I’ve been a long-time customer of AT&T. I bought my first cell phone from them and have been a long time customer for a number of their services.

And, while I was frustrated and upset over the laborious two hours of time spent on the phone today, I’m really impressed and thankful for the outstanding service I received from the AT&T Social Media Department–a model for other individuals and companies looking to provide exemplary customer service and responsiveness.

How About YOU?

What positive experiences have YOU had with big companies over social media–I’m curious, please share them in the comment section below.

DISCLAIMER: I don’t know that it needs to be said but, in case you’re curious: This post is NOT a paid testimonial and is a reflection of today’s experience only. My thoughts are mine (or so I like to think!) Otherwise, all copyrights apply.

This is an un-edited/raw video of us playing with the Oculus Rift.

We’re laughing and having fun in a very, VERY, early test of the Virtual Reality (VR) system.

Most impressive is the really wide field of view & ability to look 360 degrees in all directions.

We played in three worlds: Outer Space, Virtual Reality Roller Coaster, & Tuscan Village– all very impressive!

  • The roller coaster–aided by a creepy, old-time sound effects, made me motion sick (yep! I’m a wimp!).
  • The Tuscan village had a beautiful view of the ocean and light, airy, flowers flying through the air.
  • I like the outer space simulation the best. The vastness and distances you could see were really amazing.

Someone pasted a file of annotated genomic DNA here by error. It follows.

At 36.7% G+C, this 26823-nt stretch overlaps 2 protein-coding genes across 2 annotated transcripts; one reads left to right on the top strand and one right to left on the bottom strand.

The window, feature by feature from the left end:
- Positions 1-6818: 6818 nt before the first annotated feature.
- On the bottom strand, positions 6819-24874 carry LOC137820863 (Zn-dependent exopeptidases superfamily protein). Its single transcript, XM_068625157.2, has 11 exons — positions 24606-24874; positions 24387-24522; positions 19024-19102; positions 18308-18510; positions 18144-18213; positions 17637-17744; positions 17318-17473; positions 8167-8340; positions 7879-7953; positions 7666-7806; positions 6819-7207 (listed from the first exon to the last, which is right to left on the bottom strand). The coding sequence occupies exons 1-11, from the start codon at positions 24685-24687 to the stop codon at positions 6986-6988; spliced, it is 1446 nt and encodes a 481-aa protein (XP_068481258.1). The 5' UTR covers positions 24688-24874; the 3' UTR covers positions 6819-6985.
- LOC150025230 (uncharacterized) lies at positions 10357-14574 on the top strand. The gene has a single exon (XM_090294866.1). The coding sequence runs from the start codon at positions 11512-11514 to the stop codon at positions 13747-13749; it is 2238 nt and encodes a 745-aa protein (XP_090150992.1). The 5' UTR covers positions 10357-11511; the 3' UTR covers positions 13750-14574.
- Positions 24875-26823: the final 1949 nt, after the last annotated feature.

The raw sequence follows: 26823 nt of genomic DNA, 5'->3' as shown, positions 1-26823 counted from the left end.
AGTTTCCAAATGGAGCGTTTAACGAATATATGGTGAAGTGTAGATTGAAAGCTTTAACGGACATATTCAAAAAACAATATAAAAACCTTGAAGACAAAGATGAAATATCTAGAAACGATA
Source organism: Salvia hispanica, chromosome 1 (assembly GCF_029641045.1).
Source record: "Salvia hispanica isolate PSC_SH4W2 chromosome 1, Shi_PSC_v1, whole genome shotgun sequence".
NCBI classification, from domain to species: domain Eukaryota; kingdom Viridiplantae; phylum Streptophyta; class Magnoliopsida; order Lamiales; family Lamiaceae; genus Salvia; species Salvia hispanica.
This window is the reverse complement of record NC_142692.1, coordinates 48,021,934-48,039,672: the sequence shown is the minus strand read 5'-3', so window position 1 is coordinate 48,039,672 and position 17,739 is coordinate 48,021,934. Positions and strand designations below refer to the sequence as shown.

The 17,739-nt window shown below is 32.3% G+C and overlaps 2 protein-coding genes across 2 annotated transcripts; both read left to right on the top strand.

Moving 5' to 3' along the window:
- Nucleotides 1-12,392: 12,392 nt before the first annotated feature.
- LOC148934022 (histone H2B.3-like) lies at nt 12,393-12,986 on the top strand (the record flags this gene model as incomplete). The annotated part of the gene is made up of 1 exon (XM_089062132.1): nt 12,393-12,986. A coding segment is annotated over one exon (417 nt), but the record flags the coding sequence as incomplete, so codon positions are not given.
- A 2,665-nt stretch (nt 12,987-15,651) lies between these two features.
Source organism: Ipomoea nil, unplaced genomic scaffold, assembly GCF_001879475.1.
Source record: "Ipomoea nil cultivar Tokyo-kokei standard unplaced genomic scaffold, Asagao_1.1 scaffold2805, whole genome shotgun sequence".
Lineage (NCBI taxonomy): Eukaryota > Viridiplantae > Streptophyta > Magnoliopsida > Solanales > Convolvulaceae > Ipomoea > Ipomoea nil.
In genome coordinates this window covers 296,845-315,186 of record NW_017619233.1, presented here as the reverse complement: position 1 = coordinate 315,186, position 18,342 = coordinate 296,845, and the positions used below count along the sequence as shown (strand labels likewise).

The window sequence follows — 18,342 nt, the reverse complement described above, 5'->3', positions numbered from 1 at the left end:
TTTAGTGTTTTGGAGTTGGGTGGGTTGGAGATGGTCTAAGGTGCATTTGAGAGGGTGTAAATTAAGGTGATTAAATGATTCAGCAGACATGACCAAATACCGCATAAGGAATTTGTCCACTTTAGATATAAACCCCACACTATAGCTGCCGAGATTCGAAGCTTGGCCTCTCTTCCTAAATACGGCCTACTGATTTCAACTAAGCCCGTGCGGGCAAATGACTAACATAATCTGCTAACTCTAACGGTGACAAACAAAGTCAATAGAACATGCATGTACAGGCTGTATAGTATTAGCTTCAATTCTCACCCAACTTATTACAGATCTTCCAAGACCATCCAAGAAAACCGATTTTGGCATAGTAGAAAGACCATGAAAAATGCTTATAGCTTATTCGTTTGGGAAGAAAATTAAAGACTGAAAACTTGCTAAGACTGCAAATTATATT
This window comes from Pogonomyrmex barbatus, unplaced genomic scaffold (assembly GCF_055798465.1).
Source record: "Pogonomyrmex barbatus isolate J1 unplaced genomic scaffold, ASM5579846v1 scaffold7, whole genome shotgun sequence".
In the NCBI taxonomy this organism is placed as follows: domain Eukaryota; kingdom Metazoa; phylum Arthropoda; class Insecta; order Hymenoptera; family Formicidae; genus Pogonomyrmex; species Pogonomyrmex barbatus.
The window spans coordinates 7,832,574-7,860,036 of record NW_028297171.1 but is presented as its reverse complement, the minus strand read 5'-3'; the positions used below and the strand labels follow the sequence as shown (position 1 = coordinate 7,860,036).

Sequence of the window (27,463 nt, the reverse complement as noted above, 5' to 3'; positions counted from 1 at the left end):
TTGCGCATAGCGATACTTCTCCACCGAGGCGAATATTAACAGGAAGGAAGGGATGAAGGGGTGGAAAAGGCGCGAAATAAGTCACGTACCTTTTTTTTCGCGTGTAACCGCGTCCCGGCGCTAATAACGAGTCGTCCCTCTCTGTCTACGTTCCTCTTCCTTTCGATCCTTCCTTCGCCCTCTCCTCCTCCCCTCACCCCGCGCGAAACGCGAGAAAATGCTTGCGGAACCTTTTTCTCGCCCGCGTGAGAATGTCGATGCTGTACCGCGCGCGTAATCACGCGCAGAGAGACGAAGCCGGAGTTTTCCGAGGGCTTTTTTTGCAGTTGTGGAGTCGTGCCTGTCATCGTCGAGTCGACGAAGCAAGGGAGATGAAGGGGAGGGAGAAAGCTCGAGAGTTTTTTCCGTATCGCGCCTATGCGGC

See post: Virtual Reality (VR) Oculus Rift Roller Coaster


I really like this Haiku ‘deck’ by @connectedtchr

I’ve been talking with a lot of educational leaders lately who have ideas of throwing technology (hardware) at students but, lack a vision or inability to articulate a mind set that encompasses the philosophical shift required to move from 19th Century education to 21st Century teaching and learning.

Educational Technology is only as good as A New Mind Set needed to implement it to its full potential.

Pew Technology Research

A recent survey by the Pew Internet & American Life Project sheds new light on US middle school and high school teachers findings that digital technologies have become central to their teaching and profession.

At the same time, the Internet, cellphones, and social media bring new challenges to educators, and they report striking differences in access to digital technologies between lower and higher income students and districts.

Impact of the Internet & Digital Tools

These teachers say the following about the overall impact on their teaching and their classroom work:

  • 92% of these teachers say the internet has a “major impact” on their ability to access content, resources, and materials for their teaching
  • 69% say the internet has a “major impact” on their ability to share ideas with other teachers
  • 67% say the internet has a “major impact” on their ability to interact with parents and 57% say it has had such an impact on enabling their interaction with students.

 Lowest Income Students Face More Challenges

The survey finds that digital tools are widely used in classrooms and assignments, and a majority of these teachers are satisfied with the support and resources they receive from their school in this area.

However, it also indicates that teachers of the lowest income students face more challenges in bringing these tools to their classrooms: